“Kserete pou ine to Iraiou Argous?” (“Do you know where the Argive Heraion is?”) I asked the taxi driver at the front of the stand. After a long pause, the response I got was, “…Ti?!” (“What?!”). I repeated my query, and he told me that he was from Argos, and still had no idea what I was talking about. He asked a few other taxi drivers, and none of them knew. Finally, the fifth driver he asked knew where it was, and gave my driver directions for a full two minutes or so. I got in the cab, and explained that I would like him to wait when we got there and then take me back to Argos.
The cab driver didn’t speak any English at all. So when he asked me why I was going there, I braced myself for a long and difficult test of my Greek. I haven’t learned anything in past tense yet, which made it extra challenging. What I ended up saying was something like, “My parents come here. They have a friend. The tomb of the friend is there. I will go to put flowers on it.” He understood, thankfully, and we drove on.
Naturally, after hearing this, he drove me to the cemetery in the closest town.
“Uh… ohi, signome. Den ine afto. To mnima ine sto arkaiologikos horos, ohi stin poli,” (“No, I’m sorry. This isn’t it. The tomb is at the archaeological site, not in the town,”) I said as politely as I could. The taxi driver totally lost his patience. Here was this tall, gangly, pale girl with red hair and crappy Greek, who clearly had no idea where she was going or what she was doing, but it had something to do with a tomb, and all he knew was it was weird. He started yelling in Greek, and I caught “What am I supposed to think when you tell me you’re going to a tomb?!” He drove on. Before, we had been attempting to communicate and make small talk as much as we could. Now, a painfully awkward silence settled upon us.
But within a few minutes, we arrived at the actual site itself. I asked him to wait ten or fifteen minutes, and hopped out of the cab. I walked up the hill to the site.
My father’s instructions were to find a small church, which the tomb would be behind. I couldn’t see any church at all. I walked around for a bit, but still couldn’t see any churches. Thankfully, there was an attendant in a little wooden booth at the entrance. I walked back down and told him I was looking for a tomb.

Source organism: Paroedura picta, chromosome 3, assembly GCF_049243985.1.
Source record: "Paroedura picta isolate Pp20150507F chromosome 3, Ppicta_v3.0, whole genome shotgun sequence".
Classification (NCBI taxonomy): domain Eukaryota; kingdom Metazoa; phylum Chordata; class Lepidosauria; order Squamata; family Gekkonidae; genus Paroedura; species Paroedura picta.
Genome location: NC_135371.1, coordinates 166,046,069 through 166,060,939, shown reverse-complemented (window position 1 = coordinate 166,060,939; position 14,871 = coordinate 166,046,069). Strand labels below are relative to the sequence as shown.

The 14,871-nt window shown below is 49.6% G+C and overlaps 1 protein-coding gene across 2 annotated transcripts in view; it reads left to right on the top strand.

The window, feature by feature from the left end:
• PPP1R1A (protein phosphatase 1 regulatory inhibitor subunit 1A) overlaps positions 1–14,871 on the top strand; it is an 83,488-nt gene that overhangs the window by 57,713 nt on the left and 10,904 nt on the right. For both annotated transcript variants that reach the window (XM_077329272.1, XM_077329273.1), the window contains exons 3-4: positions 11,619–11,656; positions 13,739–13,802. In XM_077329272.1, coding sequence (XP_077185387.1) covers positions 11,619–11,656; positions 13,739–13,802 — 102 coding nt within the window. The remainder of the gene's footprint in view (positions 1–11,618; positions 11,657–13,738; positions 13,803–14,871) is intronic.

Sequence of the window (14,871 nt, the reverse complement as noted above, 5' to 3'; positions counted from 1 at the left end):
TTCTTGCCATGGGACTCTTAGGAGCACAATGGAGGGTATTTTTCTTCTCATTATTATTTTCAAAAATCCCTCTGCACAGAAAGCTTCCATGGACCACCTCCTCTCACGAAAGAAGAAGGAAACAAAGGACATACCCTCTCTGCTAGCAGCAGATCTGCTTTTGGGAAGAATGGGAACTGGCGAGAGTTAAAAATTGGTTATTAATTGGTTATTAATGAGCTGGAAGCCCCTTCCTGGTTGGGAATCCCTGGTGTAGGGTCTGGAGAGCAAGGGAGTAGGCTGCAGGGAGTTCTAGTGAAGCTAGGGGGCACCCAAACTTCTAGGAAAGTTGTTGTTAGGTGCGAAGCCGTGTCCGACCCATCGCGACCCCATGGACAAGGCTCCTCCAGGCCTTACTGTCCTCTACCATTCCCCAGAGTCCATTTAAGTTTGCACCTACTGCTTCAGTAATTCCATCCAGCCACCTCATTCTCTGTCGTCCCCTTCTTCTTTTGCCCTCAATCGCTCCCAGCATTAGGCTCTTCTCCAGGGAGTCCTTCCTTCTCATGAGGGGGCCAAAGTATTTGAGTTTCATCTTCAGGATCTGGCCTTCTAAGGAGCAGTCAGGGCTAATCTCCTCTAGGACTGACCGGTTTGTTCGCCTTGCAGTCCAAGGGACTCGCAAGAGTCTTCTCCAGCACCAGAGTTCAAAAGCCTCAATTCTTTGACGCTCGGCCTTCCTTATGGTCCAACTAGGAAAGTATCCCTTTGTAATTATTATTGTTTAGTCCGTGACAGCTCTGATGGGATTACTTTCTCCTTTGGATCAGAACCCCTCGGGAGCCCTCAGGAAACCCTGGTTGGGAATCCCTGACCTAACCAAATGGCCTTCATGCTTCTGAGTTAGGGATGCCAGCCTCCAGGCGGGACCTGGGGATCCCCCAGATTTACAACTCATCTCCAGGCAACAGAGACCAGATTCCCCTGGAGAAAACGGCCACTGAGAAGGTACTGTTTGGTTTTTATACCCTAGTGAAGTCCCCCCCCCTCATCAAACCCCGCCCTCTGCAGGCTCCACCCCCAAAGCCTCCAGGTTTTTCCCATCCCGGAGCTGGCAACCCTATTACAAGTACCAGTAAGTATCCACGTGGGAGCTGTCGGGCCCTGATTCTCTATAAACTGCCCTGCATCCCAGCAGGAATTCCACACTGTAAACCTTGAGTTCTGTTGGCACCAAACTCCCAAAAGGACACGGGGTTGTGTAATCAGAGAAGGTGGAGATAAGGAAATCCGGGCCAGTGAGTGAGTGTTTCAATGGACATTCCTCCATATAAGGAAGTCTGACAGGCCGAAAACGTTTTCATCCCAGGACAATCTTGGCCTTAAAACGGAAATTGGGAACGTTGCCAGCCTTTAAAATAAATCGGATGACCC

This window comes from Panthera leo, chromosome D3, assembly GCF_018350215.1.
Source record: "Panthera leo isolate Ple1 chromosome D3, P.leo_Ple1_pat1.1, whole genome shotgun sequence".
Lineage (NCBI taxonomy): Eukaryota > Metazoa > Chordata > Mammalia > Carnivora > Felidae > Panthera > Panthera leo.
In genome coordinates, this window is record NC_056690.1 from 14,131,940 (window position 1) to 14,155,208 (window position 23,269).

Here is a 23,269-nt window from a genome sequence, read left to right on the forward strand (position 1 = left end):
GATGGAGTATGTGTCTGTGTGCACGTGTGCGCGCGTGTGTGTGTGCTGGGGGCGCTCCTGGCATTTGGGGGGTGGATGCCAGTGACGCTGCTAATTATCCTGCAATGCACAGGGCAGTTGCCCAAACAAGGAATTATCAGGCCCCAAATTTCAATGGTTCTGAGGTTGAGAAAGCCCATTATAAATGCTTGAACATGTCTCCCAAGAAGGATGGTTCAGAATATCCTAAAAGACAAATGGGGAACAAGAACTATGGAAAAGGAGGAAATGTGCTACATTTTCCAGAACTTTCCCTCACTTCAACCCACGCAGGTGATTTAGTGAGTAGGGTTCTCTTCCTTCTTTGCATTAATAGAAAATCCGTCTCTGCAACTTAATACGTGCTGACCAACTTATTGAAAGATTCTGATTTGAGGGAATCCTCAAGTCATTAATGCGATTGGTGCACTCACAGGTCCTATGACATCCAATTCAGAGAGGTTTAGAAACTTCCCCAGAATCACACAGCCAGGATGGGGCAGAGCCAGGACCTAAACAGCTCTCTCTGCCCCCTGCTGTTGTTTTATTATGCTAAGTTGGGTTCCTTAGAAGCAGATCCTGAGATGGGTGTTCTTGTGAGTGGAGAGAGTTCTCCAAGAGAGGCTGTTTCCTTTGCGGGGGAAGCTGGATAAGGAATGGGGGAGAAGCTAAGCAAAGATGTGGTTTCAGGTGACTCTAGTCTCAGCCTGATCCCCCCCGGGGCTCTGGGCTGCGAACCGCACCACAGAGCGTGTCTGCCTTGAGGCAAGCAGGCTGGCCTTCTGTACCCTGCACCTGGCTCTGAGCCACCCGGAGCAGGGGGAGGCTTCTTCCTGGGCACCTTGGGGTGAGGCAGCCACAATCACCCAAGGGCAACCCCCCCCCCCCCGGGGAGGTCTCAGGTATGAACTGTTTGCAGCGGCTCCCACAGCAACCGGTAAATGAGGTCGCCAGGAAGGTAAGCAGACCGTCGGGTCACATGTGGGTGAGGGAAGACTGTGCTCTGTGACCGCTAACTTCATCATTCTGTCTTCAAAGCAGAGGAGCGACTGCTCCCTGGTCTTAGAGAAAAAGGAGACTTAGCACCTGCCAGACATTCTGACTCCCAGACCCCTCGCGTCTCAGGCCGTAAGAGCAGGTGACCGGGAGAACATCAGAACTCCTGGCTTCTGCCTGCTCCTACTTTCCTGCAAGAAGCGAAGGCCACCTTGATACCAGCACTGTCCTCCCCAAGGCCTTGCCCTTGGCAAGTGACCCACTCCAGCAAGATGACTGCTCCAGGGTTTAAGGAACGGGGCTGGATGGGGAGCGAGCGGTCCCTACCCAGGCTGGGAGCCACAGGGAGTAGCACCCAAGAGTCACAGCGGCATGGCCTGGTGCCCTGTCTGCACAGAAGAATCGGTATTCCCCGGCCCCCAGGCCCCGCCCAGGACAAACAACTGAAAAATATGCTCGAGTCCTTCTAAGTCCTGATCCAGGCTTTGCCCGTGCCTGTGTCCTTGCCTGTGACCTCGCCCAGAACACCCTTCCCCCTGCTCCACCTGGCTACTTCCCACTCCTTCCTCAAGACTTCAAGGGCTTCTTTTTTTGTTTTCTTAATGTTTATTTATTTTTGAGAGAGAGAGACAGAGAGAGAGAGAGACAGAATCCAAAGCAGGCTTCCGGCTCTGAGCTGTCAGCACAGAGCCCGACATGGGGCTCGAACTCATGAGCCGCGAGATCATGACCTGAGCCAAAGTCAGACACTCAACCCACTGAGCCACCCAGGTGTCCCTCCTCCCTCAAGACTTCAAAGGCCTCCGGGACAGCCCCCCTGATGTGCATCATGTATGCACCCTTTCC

“Oh, do you mean Bastounis?” he said in English, with a smile.
“Yes, yes!! How did you know?”
“Ela! (Come on!) I’ve worked here for twenty years! How could I not know Bastounis?”
I stared at him in disbelief. What did he mean? Who was Konstantinos, really? Was there more to this story than could be communicated between Konstantinos and my parents through the language barrier?
He offered to walk me to the tomb himself, after explaining to my taxi driver where we were going. His English was so-so, but my Greek is so-so too, so we were able to meet each other halfway as I asked questions about Konstantinos and he told me as much as he knew.
Konstantinos Bastounis is apparently quite the local legend. The site attendant used the word mythos to describe him. I told him my parents were here in 1973, and that Konstantinos was very kind to them. He whistled in surprise and said, “They will be sad that he died in 1975. And his death–it wasn’t natural.”
I stared in shock as he told me that Konstantinos was murdered, just two years after he met my parents. The attendant couldn’t be completely sure as to why, because it took place a long time ago, but locals in town say that Konstantinos found some ancient gold coins while digging on his farm. Some people killed him in order to take the coins.
By this point we had reached the tomb. There was the little church and, as promised, the little white stucco building behind it.